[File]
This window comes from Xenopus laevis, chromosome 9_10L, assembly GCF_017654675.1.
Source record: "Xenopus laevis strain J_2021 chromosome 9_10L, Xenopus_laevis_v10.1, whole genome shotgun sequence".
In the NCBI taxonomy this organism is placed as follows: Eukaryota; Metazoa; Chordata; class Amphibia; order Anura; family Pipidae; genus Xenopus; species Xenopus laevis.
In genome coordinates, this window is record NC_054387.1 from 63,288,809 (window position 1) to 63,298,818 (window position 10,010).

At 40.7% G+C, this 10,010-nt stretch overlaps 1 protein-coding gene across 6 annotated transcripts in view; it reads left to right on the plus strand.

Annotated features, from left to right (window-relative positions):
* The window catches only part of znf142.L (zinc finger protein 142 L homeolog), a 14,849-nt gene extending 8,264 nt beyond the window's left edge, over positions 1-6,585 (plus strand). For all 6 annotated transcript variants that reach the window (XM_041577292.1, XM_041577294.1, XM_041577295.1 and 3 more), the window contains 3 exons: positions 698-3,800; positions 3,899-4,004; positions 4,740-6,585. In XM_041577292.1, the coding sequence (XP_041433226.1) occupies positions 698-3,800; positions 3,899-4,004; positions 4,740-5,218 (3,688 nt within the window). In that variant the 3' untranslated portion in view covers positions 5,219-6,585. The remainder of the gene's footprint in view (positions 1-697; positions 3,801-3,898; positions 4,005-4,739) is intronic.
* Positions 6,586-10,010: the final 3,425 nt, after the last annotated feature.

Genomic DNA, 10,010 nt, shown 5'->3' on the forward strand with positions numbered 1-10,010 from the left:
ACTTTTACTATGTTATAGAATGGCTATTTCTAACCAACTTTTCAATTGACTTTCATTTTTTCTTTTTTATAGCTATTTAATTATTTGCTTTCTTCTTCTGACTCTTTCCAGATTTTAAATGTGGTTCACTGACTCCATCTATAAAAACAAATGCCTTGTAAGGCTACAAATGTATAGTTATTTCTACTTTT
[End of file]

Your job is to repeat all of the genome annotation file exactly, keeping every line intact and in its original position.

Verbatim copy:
This window comes from Xenopus laevis, chromosome 9_10L, assembly GCF_017654675.1.
Source record: "Xenopus laevis strain J_2021 chromosome 9_10L, Xenopus_laevis_v10.1, whole genome shotgun sequence".
In the NCBI taxonomy this organism is placed as follows: Eukaryota; Metazoa; Chordata; class Amphibia; order Anura; family Pipidae; genus Xenopus; species Xenopus laevis.
In genome coordinates, this window is record NC_054387.1 from 63,288,809 (window position 1) to 63,298,818 (window position 10,010).

At 40.7% G+C, this 10,010-nt stretch overlaps 1 protein-coding gene across 6 annotated transcripts in view; it reads left to right on the plus strand.

Annotated features, from left to right (window-relative positions):
* The window catches only part of znf142.L (zinc finger protein 142 L homeolog), a 14,849-nt gene extending 8,264 nt beyond the window's left edge, over positions 1-6,585 (plus strand). For all 6 annotated transcript variants that reach the window (XM_041577292.1, XM_041577294.1, XM_041577295.1 and 3 more), the window contains 3 exons: positions 698-3,800; positions 3,899-4,004; positions 4,740-6,585. In XM_041577292.1, the coding sequence (XP_041433226.1) occupies positions 698-3,800; positions 3,899-4,004; positions 4,740-5,218 (3,688 nt within the window). In that variant the 3' untranslated portion in view covers positions 5,219-6,585. The remainder of the gene's footprint in view (positions 1-697; positions 3,801-3,898; positions 4,005-4,739) is intronic.
* Positions 6,586-10,010: the final 3,425 nt, after the last annotated feature.

Genomic DNA, 10,010 nt, shown 5'->3' on the forward strand with positions numbered 1-10,010 from the left:
ACTTTTACTATGTTATAGAATGGCTATTTCTAACCAACTTTTCAATTGACTTTCATTTTTTCTTTTTTATAGCTATTTAATTATTTGCTTTCTTCTTCTGACTCTTTCCAGATTTTAAATGTGGTTCACTGACTCCATCTATAAAAACAAATGCCTTGTAAGGCTACAAATGTATAGTTATTTCTACTTTT